Perhaps an example will illustrate the dramatic difference between the current approach and the emerging data-driven approach. Employee retention is traditionally one of the “softest” areas within talent management. HR and retention leaders are generally satisfied with only reporting “the overall turnover percentage during last year”. However under a data-driven approach, more revealing information will be provided. To start with, for retention purposes, the highest impact jobs and employees will be identified using data. Next the data will be individualized to reveal “why” each of these high-impact individuals stay, what might cause them to leave and what actions would cause them to stay and remain productive. Using a data-driven “heat map”, high-impact teams and individuals that were “at risk” would be identified using a predictive analytic and then assigned a “flight risk” percentage indicating the level of potential retention problems. And finally, an algorithm would be developed to quantify the potential dollar loss if the individual left and a supplemental cost would be added if they went to a competitor.
Individual managers would be held financially accountable for the turnover costs of any “regrettable” and preventable turnover within their team. HR would be assigned the role of identifying the most effective proactive “actions or levers” for preventing key turnover. Each month, HR would report the dollar cost of key regrettable/preventable turnover, the success rate of accurately identifying those with a high flight risk and the most effective tools for reducing or preventing turnover among those that are considering leaving. If the scenario described above appears to you to be “a pipe dream”, welcome to the new world of data-driven retention. Powerhouse firms like Google and Apple, firms that excel at innovation, speed, adaptiveness and exceptional stock valuations have already successfully shown the business impacts of this type of a data-driven approach. You should also be aware that once your firm’s executives find out that this approach is possible, your job may quickly be in jeopardy if you aren’t already making the shift.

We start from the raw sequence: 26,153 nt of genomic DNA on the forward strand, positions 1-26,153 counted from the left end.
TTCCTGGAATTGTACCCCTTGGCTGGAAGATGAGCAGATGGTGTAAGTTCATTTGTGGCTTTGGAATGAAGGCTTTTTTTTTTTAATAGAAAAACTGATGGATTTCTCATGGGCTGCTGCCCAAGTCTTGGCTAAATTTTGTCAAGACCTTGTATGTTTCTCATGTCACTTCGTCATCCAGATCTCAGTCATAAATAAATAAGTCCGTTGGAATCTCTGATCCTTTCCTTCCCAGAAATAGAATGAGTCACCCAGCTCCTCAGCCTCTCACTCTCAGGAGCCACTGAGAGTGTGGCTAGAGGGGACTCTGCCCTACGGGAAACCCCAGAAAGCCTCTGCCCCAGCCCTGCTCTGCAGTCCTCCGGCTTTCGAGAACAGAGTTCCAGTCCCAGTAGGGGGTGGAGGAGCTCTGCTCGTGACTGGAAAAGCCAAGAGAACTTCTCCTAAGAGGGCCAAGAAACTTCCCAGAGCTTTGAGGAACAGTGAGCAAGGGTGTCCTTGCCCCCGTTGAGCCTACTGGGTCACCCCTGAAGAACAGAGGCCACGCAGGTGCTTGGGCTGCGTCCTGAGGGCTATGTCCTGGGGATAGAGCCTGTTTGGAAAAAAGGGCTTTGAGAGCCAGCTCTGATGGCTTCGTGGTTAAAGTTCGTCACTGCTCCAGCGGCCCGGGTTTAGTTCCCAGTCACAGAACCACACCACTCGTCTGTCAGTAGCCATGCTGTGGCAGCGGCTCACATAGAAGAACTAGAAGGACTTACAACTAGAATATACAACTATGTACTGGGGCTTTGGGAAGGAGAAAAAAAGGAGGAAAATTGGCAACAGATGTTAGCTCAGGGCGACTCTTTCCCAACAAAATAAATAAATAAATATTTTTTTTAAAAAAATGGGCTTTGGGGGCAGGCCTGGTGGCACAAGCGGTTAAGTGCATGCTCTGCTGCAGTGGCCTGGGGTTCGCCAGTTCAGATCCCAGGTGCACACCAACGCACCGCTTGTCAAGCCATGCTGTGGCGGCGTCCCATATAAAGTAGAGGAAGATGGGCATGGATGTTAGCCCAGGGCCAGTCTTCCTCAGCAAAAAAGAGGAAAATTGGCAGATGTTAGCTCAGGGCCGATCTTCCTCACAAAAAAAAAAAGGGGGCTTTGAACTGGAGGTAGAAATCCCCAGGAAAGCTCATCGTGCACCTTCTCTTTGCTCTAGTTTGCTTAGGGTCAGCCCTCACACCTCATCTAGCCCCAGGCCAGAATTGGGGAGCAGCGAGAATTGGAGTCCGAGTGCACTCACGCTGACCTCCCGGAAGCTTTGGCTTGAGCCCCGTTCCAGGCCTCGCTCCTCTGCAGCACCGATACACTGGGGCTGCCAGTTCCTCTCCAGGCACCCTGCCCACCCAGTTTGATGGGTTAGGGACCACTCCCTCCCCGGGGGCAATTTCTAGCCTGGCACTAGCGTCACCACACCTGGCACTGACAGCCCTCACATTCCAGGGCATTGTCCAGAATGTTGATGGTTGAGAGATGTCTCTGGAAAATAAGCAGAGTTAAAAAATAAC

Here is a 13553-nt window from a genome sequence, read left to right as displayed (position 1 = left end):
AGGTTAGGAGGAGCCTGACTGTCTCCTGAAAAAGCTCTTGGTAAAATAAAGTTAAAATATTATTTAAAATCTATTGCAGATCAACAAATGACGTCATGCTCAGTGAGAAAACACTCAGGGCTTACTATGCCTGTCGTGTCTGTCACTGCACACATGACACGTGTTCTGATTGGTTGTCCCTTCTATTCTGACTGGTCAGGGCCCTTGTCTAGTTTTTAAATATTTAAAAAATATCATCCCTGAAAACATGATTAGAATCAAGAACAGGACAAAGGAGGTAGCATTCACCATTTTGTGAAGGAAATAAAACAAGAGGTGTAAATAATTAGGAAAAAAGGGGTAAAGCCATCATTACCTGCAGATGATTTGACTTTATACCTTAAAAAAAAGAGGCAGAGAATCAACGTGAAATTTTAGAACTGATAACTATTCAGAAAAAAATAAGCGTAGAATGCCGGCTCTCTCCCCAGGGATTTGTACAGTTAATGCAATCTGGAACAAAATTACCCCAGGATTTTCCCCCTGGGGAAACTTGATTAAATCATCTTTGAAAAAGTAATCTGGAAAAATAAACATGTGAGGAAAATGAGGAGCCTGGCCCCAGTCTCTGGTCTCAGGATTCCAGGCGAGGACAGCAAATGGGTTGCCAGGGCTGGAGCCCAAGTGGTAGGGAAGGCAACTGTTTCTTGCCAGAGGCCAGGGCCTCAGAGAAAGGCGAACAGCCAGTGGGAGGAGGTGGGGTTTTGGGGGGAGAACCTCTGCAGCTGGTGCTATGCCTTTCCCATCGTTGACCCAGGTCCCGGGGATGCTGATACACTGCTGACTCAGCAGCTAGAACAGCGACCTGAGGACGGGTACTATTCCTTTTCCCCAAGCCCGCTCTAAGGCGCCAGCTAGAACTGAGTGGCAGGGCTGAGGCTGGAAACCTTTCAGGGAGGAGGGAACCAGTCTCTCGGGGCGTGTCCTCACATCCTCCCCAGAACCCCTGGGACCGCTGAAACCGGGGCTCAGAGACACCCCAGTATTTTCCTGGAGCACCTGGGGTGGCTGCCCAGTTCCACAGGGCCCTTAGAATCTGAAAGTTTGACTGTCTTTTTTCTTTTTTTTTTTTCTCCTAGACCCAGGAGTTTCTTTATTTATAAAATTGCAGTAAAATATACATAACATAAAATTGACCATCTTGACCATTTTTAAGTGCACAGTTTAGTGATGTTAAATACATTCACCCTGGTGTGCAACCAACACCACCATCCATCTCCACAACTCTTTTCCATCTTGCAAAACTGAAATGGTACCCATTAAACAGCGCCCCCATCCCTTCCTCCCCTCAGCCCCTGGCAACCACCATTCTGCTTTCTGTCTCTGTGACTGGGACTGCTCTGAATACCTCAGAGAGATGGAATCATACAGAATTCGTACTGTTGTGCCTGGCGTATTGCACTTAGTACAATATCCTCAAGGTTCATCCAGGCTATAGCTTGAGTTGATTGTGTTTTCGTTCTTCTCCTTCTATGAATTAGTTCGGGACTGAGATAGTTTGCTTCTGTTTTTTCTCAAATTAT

Additional Examples Of Data-driven Talent Management Capabilities
Perhaps some additional examples can help you grasp the expanded capabilities of data-driven decision-making in Talent Management
Data would allow you to continually update the changing “hiring criteria” factors that accurately predict the future “on the job performance” and retention of new hires. Data will also allow you to accurately determine which selection tools (the number of interviews, interview questions, types of interviews, grades, reference check scores etc.) accurately predict or are a waste of time.
Projecting their “career trajectory”
Data will allow you to predict how long employees (and new hires) are likely to stay and how high in the organization they are likely to reach for succession purposes.
Performance management trend lines
HR will be expected to use data to demonstrate when and if performance management efforts will convert weak performers into above average performers. Algorithms will also predict when the productivity and innovation rates of individual employees are likely to begin leveling off.
The impact of workplace features
Data will be used to demonstrate which employee perks and office design features directly increase employee innovation, collaboration and productivity.
In a fast-changing world where the single most important competency is rapid self-directed learning, data will reveal the most effective approaches for increasing individual and corporate learning speed and effectiveness.
Compensation and benefits
Rather than relying on salary surveys or intuition, the new approach will use data to identify which types and amounts of rewards/benefits have the highest measurable impact on employee productivity, retention and external recruiting.
In the next installment of this blog I’ll give you my top 10 reasons why you need to immediately begin making the shift towards data-driven decision-making.